A Multidimensional Approach To IP Competitive Intelligence In Pharmaceuticals

Posted by MaxVal

In our previous article, we covered FDA new drug approvals for 2018. In the present article, we look at patent filings, litigation, regulatory and clinical data, related to these drug approvals, as a case study of fusing complementary data sources to provide comprehensive pharma competitive intelligence.

Orange Book (or Approved Drug Products with Therapeutic Equivalence Evaluations) provides information on patents that are purported to protect an FDA approved drug. Multiple patents are often listed against an application in the Orange book. 204 unique patents were listed in the Orange Book for the 59 new drugs approved from the year 2018. Vertex Pharmaceutical’s Symdeko has the highest number of listed patents followed by Rigel Pharmaceutical’s Tavalisse and Array Biopharma’s Braftovi/Mektovi. Patents assigned to institutions such as MIT, University of California, Emory University, and the University of Massachusetts also featured in the list indicating prior licensing deals with the brand holder (Fig. 1.1). Most of these patents originate from the US (Fig. 1.2). A fair share of the patents originated in other advanced jurisdictions such as Europe (~10%) and Japan (~ 5%).

The listed patents may fall under 3 categories: i) active ingredients/compounds, ii) formulations, and iii) methods of use. Our analysis reveals 32.8% of the 2018 listed patents relate to the active ingredients/compounds, 26% were directed to formulations, and 41.2% were directed to methods of use (Fig. 1.3).The brand holders may advantageously list patents against more than one Orange book entry. For instance, patents listed under Gilead’s antiretroviral combination therapeutic Biktarvy (bictegravir, emtricitabine and tenofovir alafenamide) are also covered in its earlier FDA applications related to Descovy (emtricitabine and tenofovir alafenamide) and Odefsey (emtricitabine, rilpivirine, and tenofovir alafenamide). A quick look at Gilead’s product line reveals 21 active and unique listings in the Orange Book database.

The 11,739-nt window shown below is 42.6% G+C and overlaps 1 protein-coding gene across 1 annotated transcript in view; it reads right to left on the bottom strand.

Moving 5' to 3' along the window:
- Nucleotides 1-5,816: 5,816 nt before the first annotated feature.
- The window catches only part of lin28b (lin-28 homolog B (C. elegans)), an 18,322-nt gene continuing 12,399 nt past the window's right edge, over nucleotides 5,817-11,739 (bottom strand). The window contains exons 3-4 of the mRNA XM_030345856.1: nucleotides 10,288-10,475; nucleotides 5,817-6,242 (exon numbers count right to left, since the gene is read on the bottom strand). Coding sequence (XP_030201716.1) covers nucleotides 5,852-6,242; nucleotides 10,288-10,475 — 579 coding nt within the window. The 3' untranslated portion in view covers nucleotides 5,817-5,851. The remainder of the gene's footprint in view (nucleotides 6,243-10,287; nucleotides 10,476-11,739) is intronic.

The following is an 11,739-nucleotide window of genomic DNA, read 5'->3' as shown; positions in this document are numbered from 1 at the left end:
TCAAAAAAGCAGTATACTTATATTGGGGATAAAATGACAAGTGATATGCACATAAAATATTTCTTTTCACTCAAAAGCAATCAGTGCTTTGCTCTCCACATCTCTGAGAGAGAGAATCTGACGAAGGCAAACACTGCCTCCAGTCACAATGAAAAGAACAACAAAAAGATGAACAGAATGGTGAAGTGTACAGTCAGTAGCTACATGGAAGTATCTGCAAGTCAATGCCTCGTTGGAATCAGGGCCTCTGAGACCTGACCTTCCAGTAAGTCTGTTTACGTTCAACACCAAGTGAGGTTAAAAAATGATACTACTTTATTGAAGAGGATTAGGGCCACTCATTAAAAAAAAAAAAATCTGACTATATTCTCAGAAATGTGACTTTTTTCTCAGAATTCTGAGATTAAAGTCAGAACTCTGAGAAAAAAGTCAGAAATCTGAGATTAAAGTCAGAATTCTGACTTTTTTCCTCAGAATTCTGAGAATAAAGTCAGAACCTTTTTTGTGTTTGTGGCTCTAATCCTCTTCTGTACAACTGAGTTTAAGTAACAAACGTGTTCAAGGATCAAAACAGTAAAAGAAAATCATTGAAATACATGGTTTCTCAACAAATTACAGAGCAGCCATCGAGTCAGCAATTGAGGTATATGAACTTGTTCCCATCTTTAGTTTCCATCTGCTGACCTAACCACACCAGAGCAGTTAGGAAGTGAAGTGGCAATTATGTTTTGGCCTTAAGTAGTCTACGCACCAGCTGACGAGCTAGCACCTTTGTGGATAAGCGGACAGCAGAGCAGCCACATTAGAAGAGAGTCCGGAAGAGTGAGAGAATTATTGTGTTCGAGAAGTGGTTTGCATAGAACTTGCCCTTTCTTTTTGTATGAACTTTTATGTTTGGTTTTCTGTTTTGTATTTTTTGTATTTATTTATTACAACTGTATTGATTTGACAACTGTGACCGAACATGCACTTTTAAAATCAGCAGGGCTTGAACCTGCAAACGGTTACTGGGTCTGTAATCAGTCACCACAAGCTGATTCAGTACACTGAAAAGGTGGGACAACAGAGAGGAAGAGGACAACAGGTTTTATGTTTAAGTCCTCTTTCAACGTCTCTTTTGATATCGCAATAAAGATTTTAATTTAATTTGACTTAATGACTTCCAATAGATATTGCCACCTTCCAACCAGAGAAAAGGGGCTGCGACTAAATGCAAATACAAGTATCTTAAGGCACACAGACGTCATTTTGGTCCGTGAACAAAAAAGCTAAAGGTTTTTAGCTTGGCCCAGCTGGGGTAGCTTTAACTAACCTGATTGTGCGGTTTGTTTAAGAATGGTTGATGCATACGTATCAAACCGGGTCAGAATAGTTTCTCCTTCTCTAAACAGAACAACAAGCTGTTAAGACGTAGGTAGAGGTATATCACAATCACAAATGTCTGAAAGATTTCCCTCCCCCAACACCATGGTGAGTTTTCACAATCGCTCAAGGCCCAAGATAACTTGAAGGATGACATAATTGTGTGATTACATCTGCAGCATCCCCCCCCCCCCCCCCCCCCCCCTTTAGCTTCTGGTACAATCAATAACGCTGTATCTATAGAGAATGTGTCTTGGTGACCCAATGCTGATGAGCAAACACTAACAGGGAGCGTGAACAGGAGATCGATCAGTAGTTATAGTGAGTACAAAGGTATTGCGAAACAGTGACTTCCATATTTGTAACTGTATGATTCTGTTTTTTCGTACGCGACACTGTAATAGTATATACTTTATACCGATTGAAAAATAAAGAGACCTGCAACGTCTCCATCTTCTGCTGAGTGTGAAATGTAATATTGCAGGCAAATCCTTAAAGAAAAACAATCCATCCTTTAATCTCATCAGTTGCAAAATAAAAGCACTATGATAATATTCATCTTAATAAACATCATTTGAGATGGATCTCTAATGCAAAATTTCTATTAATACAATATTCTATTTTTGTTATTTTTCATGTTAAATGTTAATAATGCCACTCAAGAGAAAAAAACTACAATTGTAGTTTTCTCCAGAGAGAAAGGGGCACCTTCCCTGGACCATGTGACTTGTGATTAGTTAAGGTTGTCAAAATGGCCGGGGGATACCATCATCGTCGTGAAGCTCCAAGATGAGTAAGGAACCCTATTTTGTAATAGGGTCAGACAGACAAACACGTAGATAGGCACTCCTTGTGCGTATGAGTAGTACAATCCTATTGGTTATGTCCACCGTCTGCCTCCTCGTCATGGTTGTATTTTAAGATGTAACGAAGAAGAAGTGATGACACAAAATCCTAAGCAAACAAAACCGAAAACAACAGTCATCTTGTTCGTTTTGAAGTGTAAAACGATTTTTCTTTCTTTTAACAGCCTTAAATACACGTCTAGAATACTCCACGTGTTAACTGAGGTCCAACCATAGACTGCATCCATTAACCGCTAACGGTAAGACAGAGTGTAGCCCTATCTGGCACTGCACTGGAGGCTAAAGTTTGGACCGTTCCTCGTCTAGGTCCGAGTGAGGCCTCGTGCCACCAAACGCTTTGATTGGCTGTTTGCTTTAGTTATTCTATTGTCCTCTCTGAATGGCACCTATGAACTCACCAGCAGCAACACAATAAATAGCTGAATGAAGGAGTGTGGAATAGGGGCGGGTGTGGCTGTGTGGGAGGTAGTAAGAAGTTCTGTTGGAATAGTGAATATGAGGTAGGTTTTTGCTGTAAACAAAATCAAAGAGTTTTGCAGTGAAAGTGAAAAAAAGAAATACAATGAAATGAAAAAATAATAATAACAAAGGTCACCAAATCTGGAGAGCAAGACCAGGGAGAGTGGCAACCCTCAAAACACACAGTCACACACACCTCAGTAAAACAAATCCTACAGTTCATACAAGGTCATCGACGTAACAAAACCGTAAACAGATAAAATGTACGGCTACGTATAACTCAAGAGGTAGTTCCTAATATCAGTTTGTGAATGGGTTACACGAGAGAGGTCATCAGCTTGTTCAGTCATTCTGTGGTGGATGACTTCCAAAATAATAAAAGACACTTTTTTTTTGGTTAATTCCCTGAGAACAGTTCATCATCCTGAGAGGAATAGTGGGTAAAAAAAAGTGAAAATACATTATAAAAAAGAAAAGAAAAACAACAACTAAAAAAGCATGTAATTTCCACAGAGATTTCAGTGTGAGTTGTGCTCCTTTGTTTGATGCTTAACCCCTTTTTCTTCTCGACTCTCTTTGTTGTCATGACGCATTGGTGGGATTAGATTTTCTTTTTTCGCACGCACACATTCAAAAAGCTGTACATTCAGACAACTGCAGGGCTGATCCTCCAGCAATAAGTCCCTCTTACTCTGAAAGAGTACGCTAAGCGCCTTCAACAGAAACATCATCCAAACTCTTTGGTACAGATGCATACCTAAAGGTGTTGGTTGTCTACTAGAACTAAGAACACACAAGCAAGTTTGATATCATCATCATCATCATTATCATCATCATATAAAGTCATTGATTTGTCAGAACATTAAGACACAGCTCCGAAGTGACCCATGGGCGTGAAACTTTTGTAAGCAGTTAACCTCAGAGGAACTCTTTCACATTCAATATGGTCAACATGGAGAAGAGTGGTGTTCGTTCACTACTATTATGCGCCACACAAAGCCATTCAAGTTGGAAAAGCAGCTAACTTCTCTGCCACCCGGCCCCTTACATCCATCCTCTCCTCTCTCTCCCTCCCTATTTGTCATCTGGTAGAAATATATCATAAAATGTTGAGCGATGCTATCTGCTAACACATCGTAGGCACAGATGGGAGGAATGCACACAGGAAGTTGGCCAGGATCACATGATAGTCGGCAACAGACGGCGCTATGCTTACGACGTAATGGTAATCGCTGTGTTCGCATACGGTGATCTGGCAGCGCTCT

1. Orangebook Listings

Source: FDA  Fig. 1) Orange book listed patents. 1.1) Assignees. 1.2) Priority Countries 1.3) Claim Type 1.4) Patent Details - Earliest Priority Year

Orange Book listed patents are often subject of litigation before courts and the Patent Trial and Appeal Board (PTAB). Our analysis of the 2018 listed patents revealed 8 of the 204 listed patents were cited in 24 litigation events. The majority of these cases were US District Court proceedings initiated by the patent holders. Gilead featured predominantly with cases filed against generic manufacturers such as Mylan, Teva Pharmaceutical Industries, Lupin, Cipla, and Aurobindo Pharma (Fig. 2.1). Interestingly, Gilead recently filed for an infringement suit (case number: 3:19-cv-00529) against Zydus Cadila’s generic version of Truvada (emtricitabine/tenofovir). The patents asserted here include Emory University’s patents US 6,642,245 and US 6,703,396 listed under Biktarvy. Significantly, these patents were also asserted in 18 other cases filed by Gilead. Patent holders may be targeted via Inter Partes Review (IPR) and other related PTAB proceedings. Two PTAB cases (IPR2018-00739 and IPR2019-00554) challenge the validity of Arbutus patents US 9,364,435 and US 8,058,069. The Arbutus patents were listed under Alynylam’s recently approved drug patisiran (ONPATTRO). Both of the PTAB cases relate to Moderna’s on-going challenge of Arbutus’ patents on lipid nanoparticle technology (Fig. 2.2).